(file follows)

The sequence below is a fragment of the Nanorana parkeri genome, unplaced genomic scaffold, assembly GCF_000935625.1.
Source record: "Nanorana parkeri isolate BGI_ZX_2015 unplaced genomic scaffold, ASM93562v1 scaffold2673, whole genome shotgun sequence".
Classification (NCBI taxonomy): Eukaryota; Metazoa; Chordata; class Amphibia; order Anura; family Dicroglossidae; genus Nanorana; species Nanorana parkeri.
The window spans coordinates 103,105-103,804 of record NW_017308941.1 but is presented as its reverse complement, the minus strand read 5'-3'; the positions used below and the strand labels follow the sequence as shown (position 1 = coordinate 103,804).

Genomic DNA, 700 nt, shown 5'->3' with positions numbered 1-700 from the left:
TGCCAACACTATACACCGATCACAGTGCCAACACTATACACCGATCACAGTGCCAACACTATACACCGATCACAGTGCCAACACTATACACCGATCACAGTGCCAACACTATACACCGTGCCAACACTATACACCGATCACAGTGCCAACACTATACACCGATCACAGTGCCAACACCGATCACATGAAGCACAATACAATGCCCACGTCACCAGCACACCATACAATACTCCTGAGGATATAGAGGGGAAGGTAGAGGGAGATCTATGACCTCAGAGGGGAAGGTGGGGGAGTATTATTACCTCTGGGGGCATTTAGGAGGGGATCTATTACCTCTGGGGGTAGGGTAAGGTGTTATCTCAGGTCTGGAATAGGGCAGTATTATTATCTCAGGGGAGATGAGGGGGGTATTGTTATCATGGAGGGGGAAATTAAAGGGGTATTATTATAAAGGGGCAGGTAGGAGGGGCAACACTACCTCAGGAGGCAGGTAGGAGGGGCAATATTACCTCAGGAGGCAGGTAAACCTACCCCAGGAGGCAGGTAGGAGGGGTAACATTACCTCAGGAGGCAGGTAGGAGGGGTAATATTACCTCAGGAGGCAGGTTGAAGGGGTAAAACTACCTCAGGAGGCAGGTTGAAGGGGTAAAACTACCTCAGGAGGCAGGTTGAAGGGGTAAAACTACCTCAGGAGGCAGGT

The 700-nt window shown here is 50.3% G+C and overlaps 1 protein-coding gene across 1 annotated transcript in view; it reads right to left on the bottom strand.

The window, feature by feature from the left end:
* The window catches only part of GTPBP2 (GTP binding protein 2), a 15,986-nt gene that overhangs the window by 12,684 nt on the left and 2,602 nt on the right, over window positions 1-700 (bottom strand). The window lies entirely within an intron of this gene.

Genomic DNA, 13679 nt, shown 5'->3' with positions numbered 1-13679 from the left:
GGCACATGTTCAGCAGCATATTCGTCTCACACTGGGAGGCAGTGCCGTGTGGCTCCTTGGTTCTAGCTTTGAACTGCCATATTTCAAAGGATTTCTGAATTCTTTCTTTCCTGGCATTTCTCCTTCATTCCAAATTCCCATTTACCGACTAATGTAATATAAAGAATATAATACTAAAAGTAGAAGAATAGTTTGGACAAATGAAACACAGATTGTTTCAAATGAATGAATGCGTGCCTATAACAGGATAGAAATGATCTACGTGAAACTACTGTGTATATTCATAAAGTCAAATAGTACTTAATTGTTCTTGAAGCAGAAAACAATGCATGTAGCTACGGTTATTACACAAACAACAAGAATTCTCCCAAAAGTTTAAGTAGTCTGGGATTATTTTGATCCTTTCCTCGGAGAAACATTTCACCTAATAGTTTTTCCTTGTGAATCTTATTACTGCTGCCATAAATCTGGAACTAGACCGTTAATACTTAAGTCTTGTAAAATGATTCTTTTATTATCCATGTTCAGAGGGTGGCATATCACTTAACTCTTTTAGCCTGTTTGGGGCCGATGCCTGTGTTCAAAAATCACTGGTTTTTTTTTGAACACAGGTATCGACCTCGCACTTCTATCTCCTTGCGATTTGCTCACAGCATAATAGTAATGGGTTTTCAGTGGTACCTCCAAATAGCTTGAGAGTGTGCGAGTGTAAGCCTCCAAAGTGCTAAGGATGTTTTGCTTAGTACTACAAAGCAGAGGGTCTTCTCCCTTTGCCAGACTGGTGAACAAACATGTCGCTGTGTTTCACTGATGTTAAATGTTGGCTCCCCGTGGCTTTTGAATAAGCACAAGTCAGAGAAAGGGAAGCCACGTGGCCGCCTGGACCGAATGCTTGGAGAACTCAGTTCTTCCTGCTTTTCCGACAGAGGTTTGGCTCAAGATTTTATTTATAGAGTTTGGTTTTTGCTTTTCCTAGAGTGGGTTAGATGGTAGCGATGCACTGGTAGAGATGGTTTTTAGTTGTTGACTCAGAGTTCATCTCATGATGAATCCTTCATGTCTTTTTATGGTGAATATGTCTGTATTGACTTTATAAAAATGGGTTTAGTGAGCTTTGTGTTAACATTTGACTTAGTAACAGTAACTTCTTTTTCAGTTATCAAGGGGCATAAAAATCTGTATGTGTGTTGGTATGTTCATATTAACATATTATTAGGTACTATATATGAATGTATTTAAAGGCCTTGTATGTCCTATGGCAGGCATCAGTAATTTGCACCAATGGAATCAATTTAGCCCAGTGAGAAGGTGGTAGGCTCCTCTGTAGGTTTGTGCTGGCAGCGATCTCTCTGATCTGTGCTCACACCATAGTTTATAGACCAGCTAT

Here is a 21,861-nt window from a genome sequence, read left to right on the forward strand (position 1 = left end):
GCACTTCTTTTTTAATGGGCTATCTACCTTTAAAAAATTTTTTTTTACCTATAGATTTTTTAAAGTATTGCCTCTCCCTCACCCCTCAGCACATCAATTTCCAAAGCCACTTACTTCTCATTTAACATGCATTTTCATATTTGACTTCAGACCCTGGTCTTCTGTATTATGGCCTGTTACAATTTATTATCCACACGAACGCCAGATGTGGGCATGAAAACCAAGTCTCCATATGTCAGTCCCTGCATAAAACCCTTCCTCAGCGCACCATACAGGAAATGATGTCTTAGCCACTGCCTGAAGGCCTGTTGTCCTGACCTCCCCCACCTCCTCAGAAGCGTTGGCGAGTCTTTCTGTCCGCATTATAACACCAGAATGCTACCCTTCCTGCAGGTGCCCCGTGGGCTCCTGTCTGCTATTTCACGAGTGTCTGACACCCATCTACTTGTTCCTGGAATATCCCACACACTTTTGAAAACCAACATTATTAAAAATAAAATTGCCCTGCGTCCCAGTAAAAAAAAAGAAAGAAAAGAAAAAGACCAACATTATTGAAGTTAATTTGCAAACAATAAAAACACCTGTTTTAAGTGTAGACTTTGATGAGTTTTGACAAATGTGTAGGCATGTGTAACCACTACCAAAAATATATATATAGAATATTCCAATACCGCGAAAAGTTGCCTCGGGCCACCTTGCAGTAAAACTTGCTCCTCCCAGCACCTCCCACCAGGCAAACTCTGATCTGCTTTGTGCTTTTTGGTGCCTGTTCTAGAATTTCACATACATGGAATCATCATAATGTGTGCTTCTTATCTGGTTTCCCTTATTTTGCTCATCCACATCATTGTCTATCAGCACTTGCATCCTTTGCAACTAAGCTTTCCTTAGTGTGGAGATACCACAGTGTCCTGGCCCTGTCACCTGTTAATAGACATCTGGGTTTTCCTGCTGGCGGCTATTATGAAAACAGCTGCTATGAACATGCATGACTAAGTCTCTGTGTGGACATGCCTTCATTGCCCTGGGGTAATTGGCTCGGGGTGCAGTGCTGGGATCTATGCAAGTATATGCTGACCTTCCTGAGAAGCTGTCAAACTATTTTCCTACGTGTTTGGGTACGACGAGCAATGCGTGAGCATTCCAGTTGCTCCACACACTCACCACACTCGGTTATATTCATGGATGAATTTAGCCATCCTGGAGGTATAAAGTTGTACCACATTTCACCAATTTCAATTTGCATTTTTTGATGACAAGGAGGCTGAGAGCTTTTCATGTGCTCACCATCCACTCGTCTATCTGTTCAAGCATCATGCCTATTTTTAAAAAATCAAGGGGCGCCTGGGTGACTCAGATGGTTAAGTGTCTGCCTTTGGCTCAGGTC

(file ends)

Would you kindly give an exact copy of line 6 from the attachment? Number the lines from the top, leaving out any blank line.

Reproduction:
TGCCAACACTATACACCGATCACAGTGCCAACACTATACACCGATCACAGTGCCAACACTATACACCGATCACAGTGCCAACACTATACACCGATCACAGTGCCAACACTATACACCGTGCCAACACTATACACCGATCACAGTGCCAACACTATACACCGATCACAGTGCCAACACCGATCACATGAAGCACAATACAATGCCCACGTCACCAGCACACCATACAATACTCCTGAGGATATAGAGGGGAAGGTAGAGGGAGATCTATGACCTCAGAGGGGAAGGTGGGGGAGTATTATTACCTCTGGGGGCATTTAGGAGGGGATCTATTACCTCTGGGGGTAGGGTAAGGTGTTATCTCAGGTCTGGAATAGGGCAGTATTATTATCTCAGGGGAGATGAGGGGGGTATTGTTATCATGGAGGGGGAAATTAAAGGGGTATTATTATAAAGGGGCAGGTAGGAGGGGCAACACTACCTCAGGAGGCAGGTAGGAGGGGCAATATTACCTCAGGAGGCAGGTAAACCTACCCCAGGAGGCAGGTAGGAGGGGTAACATTACCTCAGGAGGCAGGTAGGAGGGGTAATATTACCTCAGGAGGCAGGTTGAAGGGGTAAAACTACCTCAGGAGGCAGGTTGAAGGGGTAAAACTACCTCAGGAGGCAGGTTGAAGGGGTAAAACTACCTCAGGAGGCAGGT